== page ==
skip navigation and jump to page content The Library of CongressThe American Folklife Center 
Community Roots: Selections from the Local Legacies Project
Collage of Local Legacies
Children's Colonial Costume Contest
Children's Colonial Costume Contest June 4, 1995

Gaspee Days

Held annually in the city of Warwick, Rhode Island, Gaspee Days celebrates the June 1772 burning of the British revenue schooner HMS Gaspee by the colonists of Rhode Island. Provoked by the "Intolerable Acts" of the government of King George III, which levied taxes on colonial goods -- everything from glass to stamps to tea -- some colonists turned to smuggling to avoid the unjust levies. One haven for such smuggling was the site of modern-day Warwick on Narragansett Bay in Rhode Island.

To enforce the Crown's anti-smuggling policies, George III sent the British revenue schooner, HMS Gaspee under the command of Lt. Wm. Dudingston to the waters of Narragansett Bay. Lt. Dudingston and his crew stole firewood and livestock from the locals and required that all ships lower their flags as a sign of respect to the Gaspee. The packet sloop Hannah, under the command of Captain Benjamin Lindsay, refused to lower her flag. When Dudingston and his crew gave chase, the Gaspee became stranded on a sandbar. After Capt. Lindsay alerted officials in Providence to the Gaspee 's misfortune, the colony's leading citizens were called to a meeting at Sabin's Tavern on Planet Street in Providence to decide on a course of action. Fortified by anger and ale, 64 Rhode Island colonials rowed out into Narragansett Bay to the Gaspee under cover of darkness, boarded the ship, took the crew prisoner, and shot Dudingston with a musket ball -- marking the first blood shed for American independence -- and then set the vessel on fire. The news of the destruction of the Gaspee soon reached the other colonies, who started debating what course of action to take. The burning of the Gaspee was the first step toward the formation of the Committees of Correspondence, the convening of the Continental Congress, and the signing of the Declaration of Independence.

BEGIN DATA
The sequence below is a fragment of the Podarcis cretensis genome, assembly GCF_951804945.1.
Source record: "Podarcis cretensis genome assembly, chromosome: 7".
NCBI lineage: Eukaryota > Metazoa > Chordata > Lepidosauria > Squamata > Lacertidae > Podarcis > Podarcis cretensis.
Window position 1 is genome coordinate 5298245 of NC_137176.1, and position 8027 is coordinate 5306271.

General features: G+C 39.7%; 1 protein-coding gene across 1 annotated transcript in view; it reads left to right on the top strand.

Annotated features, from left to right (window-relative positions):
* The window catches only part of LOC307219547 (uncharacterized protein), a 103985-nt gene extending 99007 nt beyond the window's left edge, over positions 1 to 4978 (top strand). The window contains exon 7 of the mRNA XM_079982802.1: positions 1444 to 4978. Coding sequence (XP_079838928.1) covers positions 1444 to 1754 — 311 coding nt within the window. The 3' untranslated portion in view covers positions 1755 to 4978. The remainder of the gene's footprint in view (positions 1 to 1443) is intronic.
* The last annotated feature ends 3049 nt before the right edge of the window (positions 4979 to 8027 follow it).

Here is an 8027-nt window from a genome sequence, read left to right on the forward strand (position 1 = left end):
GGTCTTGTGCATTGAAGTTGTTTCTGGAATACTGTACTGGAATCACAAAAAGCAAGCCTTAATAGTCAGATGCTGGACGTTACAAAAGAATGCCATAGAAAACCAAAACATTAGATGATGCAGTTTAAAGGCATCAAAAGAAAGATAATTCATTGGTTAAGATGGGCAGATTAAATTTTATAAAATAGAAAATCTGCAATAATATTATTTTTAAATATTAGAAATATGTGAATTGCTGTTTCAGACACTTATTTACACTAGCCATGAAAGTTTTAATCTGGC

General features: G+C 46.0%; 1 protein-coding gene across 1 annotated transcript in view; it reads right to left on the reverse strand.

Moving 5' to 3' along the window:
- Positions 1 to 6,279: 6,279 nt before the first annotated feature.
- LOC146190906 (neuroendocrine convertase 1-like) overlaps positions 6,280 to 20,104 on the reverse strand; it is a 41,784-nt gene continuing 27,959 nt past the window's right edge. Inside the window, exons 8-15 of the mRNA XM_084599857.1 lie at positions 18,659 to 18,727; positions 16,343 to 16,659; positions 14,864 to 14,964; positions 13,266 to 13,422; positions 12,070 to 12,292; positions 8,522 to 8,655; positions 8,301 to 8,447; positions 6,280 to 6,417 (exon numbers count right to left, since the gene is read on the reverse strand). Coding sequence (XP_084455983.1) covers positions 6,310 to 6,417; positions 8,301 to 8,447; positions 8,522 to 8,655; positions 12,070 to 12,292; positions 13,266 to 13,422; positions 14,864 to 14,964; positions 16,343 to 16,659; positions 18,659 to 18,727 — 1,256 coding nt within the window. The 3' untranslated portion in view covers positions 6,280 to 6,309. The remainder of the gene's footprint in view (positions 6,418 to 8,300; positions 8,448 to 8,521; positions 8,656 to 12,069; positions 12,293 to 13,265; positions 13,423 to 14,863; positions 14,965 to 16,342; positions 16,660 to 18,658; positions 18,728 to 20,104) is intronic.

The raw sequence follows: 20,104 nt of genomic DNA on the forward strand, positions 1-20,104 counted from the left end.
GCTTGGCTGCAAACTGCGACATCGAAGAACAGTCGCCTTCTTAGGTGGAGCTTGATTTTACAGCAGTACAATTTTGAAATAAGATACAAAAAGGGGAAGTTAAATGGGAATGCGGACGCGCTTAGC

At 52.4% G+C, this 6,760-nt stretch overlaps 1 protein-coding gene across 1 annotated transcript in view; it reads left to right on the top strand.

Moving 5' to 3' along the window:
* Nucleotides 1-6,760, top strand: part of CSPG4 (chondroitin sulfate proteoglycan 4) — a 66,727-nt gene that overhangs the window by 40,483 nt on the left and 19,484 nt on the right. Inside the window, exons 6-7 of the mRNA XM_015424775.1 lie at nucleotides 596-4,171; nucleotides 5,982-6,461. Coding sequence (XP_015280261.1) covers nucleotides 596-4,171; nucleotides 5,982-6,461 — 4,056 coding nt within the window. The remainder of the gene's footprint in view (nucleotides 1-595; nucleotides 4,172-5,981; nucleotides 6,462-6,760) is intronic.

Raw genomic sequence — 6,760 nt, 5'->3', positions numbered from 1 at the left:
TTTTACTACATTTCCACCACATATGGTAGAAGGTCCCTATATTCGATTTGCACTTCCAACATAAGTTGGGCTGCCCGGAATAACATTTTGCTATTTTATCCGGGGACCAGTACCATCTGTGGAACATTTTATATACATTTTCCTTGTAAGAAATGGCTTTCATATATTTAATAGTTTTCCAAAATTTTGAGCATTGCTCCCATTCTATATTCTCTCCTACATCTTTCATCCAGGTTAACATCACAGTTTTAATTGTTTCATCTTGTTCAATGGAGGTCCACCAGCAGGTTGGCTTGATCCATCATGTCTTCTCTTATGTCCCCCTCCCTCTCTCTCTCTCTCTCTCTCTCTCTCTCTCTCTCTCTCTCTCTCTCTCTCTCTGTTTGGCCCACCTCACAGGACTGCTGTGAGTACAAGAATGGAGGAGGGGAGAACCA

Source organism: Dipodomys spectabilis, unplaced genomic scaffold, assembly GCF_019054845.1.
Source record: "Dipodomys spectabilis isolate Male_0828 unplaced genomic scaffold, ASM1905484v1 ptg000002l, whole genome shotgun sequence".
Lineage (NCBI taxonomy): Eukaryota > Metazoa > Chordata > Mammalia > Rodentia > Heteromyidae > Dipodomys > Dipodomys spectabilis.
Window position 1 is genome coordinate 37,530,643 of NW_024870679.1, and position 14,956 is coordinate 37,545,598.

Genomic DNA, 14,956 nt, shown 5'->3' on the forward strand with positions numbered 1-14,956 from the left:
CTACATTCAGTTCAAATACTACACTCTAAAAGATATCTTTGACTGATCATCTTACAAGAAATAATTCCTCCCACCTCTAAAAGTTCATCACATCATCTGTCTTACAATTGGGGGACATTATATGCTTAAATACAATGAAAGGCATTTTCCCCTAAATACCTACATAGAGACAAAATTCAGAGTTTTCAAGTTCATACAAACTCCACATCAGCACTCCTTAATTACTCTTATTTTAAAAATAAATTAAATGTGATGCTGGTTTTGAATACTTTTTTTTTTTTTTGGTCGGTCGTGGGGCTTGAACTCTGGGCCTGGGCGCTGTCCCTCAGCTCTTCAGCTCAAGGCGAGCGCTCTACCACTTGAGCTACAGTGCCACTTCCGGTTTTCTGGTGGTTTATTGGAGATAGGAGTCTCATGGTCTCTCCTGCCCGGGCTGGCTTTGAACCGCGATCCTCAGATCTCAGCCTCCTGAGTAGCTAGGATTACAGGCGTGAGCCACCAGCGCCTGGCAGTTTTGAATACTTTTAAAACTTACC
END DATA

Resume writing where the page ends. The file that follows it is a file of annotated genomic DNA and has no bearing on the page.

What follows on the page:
In 1965, the Gaspee Days Committee was formed to find appropriate ways to commemorate these 64 brave Rhode Islanders' inaugural blow for freedom and to educate the general public about the importance of the buring of the HMS Gaspee in the fight for American independence. The Pawtuxet Rangers, Rhode Island's first militia, was rechartered, the Pawtuxet Village Association was founded to preserve the village, the Warwick Historical Society was founded and the Daughters of the American Revolution unveiled monuments -- all in time for the 1972 bicentennial of the burning of HMS Gaspee. 

The "first real blow for freedom" is now celebrated annually in June, under the leadership of the Gaspee Days Committee, by both colonial and contemporary events. The colonial events include a ball, children's colonial costume contest, colonial dinners, johnnycake breakfasts, colonial muster and encampment, and a re-enactment of the burning. The contemporary celebration features an arts and crafts festival, parade, band concert, 5K road race, kayak and boat races, softball games, dances, steak fries, and raffles. The diversity of events is carefully planned to engage and stimulate as many visitors as possible.

The project is documented with an 8-page written report, fourteen 8 x 10 photographs with descriptions, a videotape of the 1993 Gaspee Days Parade, a newspaper clipping, brochures, a poster, bumper sticker and map, a 45 rpm record of the "Ballad of Gaspee," a blue banner, four muster streamers, and a silver coin specially minted for the 1972 bicentennial.

Originally submitted by: Robert Weygand, Representative (2nd District).

link to www.loc.govMore Local Legacies...

The Local Legacies project provides a "snapshot" of American Culture as it was expressed in spring of 2000. Consequently, it is not being updated with new or revised information with the exception of "Related Website" links.

disclaimer for external linksLearn More About It...
  The Library of Congress 
The American Folklife Center
Contact Us
AFC Icon